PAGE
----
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"Please help identify the white grainy powder sugar like substance with acidly odor (only up close) that keeps popping up on the wood fired elephant lid jar."

 

So, this was not there when you sold the pot, but has surfaced after?

 

Clayworks or Glen Echo? The salt chamber at Clayworks has a castable roof that is known to drop goobers during firing (a good reason to avoid the top shelf when loading).

 

Anything unusual in your liner glaze that could be working its way to the outside surface?

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"Please help identify the white grainy powder sugar like substance with acidly odor (only up close) that keeps popping up on the wood fired elephant lid jar."So, this was not there when you sold the pot, but has surfaced after?Clayworks or Glen Echo? The salt chamber at Clayworks has a castable roof that is known to drop goobers during firing (a good reason to avoid the top shelf when loading).Anything unusual in your liner glaze that could be working its way to the outside surface?

It surfaced after I sold the pot. And her note indicates she can remove it, but it keeps coming back.

 

This was fired at Clayworks. It was on the bottom shelf, and I am familiar with the roof goobers that can happen there, but this was definitely not the case this time.

 

The liner glaze was either a celadon or a shino, I don't remember (it was fired in 2013). Both glazes I've used many times, but this is the first report of this issue.

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GEP is it just on that one side of the pot, kinda looks like it??

I remember the pot has a really dark side, and a not so dark side. The difference is subtle, but I remember it. The photos show the white stuff on both sides.

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I wonder if the customer removes the white stuff by washing the pot? Thinking that water will dissolve the salts and if the pot is a bit porous salts in the water could be absorbed and then when the pot dries out the salts will remigrate back to the surface??? I wonder what would happen if she just brushed off the white deposits?

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"Please help identify the white grainy powder sugar like substance with acidly odor (only up close) that keeps popping up on the wood fired elephant lid jar."So, this was not there when you sold the pot, but has surfaced after?Clayworks or Glen Echo? The salt chamber at Clayworks has a castable roof that is known to drop goobers during firing (a good reason to avoid the top shelf when loading).Anything unusual in your liner glaze that could be working its way to the outside surface?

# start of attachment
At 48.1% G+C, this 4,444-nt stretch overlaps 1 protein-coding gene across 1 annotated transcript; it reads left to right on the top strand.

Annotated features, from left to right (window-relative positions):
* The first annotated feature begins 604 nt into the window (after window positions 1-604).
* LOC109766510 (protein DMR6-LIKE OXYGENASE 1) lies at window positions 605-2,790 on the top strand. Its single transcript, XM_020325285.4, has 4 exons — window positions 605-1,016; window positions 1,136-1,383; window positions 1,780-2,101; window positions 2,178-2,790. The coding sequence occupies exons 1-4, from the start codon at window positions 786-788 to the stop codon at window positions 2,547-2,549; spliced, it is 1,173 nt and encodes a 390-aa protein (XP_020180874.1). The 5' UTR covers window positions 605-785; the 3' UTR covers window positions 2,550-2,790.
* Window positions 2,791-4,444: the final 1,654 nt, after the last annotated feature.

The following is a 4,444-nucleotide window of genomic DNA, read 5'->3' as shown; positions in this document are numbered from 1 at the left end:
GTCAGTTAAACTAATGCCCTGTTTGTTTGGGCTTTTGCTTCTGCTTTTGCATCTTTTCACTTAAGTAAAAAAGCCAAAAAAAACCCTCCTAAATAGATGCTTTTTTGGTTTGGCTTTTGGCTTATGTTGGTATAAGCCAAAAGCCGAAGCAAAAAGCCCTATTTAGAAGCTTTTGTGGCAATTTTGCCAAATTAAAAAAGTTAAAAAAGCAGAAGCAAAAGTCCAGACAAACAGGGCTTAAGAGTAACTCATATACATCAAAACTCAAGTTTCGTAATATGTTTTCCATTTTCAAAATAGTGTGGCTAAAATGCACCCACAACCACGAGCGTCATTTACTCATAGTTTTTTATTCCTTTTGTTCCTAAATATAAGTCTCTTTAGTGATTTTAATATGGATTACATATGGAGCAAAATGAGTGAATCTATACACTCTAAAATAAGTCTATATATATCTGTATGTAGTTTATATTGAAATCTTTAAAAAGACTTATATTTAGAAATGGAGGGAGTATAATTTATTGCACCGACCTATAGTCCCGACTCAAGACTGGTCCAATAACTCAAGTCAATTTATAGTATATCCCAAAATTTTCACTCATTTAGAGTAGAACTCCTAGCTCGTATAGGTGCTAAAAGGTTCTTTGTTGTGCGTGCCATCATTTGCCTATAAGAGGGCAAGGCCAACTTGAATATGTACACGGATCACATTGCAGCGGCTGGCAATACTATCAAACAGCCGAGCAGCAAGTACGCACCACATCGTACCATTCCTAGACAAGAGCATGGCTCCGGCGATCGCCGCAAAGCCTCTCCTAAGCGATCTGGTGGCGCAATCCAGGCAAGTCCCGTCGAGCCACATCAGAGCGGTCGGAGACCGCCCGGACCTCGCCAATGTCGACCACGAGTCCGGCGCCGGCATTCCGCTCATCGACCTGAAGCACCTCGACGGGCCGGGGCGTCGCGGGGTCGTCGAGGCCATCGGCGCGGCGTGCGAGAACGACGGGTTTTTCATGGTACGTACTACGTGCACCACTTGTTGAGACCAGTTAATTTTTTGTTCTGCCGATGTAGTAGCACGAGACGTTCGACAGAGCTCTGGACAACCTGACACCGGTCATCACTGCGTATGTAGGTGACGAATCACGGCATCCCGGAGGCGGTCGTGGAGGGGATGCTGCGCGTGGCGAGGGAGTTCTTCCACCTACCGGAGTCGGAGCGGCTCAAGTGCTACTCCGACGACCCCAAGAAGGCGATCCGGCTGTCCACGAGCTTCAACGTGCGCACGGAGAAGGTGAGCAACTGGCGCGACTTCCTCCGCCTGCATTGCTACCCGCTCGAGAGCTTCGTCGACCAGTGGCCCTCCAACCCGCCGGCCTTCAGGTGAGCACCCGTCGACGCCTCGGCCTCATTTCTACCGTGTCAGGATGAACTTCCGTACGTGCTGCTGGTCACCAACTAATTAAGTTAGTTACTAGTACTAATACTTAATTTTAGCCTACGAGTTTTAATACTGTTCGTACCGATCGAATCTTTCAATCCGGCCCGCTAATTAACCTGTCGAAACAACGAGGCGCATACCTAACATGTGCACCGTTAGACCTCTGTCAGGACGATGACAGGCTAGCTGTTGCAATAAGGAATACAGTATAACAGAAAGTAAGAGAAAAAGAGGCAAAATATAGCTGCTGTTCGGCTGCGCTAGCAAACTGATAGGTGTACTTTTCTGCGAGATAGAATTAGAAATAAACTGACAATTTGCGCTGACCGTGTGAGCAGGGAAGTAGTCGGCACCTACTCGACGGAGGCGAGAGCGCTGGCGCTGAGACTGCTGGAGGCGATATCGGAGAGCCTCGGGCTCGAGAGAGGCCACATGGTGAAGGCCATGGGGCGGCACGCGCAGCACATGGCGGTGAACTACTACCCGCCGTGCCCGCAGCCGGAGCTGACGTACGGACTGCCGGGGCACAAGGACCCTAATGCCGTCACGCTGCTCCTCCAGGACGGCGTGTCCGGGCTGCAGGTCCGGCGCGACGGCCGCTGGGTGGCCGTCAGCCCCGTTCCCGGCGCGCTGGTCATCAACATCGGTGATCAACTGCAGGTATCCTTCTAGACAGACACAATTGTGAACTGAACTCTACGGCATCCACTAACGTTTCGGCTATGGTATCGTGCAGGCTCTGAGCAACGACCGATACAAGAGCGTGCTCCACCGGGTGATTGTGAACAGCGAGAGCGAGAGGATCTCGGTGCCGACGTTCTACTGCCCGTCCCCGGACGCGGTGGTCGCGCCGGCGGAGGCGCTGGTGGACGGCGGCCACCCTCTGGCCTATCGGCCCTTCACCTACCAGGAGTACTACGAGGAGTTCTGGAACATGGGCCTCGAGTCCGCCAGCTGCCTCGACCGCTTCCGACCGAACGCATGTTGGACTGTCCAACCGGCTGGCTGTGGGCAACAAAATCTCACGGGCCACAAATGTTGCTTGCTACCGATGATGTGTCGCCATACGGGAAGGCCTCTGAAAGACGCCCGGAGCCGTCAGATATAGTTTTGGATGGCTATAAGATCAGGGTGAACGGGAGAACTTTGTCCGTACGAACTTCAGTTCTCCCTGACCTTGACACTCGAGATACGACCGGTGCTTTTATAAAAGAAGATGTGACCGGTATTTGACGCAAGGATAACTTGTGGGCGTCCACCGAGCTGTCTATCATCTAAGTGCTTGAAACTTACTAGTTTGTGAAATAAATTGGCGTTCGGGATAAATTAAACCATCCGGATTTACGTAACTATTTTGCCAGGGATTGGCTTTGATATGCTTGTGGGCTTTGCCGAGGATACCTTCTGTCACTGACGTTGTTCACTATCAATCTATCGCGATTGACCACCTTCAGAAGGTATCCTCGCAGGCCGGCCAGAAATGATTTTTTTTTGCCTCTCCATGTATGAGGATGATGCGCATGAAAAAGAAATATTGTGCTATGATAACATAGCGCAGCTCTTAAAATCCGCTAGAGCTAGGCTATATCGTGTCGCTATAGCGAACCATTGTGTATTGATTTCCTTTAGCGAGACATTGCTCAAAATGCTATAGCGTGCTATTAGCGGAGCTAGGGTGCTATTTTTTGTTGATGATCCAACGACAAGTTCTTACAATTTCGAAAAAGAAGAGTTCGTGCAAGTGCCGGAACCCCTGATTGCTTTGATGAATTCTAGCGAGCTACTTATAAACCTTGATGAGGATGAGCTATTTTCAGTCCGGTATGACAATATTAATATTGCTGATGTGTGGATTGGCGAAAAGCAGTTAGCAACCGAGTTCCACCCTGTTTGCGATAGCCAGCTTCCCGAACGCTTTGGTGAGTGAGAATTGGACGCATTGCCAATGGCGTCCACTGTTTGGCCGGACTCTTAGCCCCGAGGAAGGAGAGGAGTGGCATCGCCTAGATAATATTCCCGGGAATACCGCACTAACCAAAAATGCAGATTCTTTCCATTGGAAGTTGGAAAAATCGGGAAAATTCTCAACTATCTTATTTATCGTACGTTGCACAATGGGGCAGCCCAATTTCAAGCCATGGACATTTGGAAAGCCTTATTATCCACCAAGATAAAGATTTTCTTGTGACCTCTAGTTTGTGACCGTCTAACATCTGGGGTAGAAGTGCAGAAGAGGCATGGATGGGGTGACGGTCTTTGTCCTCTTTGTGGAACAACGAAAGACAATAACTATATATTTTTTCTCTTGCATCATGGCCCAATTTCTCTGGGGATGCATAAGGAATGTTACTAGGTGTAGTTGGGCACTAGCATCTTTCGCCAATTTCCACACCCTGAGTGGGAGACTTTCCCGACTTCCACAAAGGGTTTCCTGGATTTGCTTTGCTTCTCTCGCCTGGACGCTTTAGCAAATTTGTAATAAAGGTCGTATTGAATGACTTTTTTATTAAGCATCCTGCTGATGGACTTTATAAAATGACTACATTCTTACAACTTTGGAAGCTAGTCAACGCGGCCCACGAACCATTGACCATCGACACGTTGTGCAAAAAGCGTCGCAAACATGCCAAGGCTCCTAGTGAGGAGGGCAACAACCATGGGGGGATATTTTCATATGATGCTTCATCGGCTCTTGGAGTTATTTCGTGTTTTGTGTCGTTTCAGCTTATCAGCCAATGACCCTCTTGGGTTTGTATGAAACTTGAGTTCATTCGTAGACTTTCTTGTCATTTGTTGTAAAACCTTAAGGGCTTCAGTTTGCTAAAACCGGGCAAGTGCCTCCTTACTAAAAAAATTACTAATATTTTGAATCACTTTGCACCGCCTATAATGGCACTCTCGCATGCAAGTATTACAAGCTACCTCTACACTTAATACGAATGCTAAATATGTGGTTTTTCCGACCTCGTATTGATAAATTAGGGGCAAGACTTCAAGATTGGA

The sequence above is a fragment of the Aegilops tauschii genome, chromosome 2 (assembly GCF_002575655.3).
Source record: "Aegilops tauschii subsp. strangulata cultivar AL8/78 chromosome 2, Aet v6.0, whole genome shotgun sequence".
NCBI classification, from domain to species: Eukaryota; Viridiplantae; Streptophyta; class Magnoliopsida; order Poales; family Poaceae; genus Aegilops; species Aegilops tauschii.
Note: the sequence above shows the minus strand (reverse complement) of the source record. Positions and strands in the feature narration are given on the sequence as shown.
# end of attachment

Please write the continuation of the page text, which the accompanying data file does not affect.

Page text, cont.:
It surfaced after I sold the pot. And her note indicates she can remove it, but it keeps coming back.

 

This was fired at Clayworks. It was on the bottom shelf, and I am familiar with the roof goobers that can happen there, but this was definitely not the case this time.

 

The liner glaze was either a celadon or a shino, I don't remember (it was fired in 2013). Both glazes I've used many times, but this is the first report of this issue.

 

 

Clayworks uses both salt and soda in their firings.  Can't remember what is in the soda part, though. 

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I wonder if the customer removes the white stuff by washing the pot? Thinking that water will dissolve the salts and if the pot is a bit porous salts in the water could be absorbed and then when the pot dries out the salts will remigrate back to the surface??? I wonder what would happen if she just brushed off the white deposits?

I checked with my customer and she said:

 

"The amount of the substance on the jar is not as substantial as in the past; it reappears from time to time after I rubbed it off — it is a mystery."

 

So she is rubbing it off, rather than washing. And the problem has gotten better over time.

 

So, it sounds like no other wood/salt/soda firers out there have ever seen this before?

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I have never seen this in my salt pots-if the liner was a shino or celadon it should not matter.

I assume she (the customer is not using water in pot) Salt glaze surfaces are usually very hard when fired.Any chance this was fired in accord spot and not vitrified?

My only thought is the clay -with some sort of soluble ingredients .

I assume its not kept in a humid moldy environment ? and this is mold?

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Any chance this was fired in accord spot and not vitrified?

 

Yes, it was on a shelf that is known for being cool. 

 

I don't think it's mold. She said the texture is like sugar. And the photos show a nice clean kitchen in the background.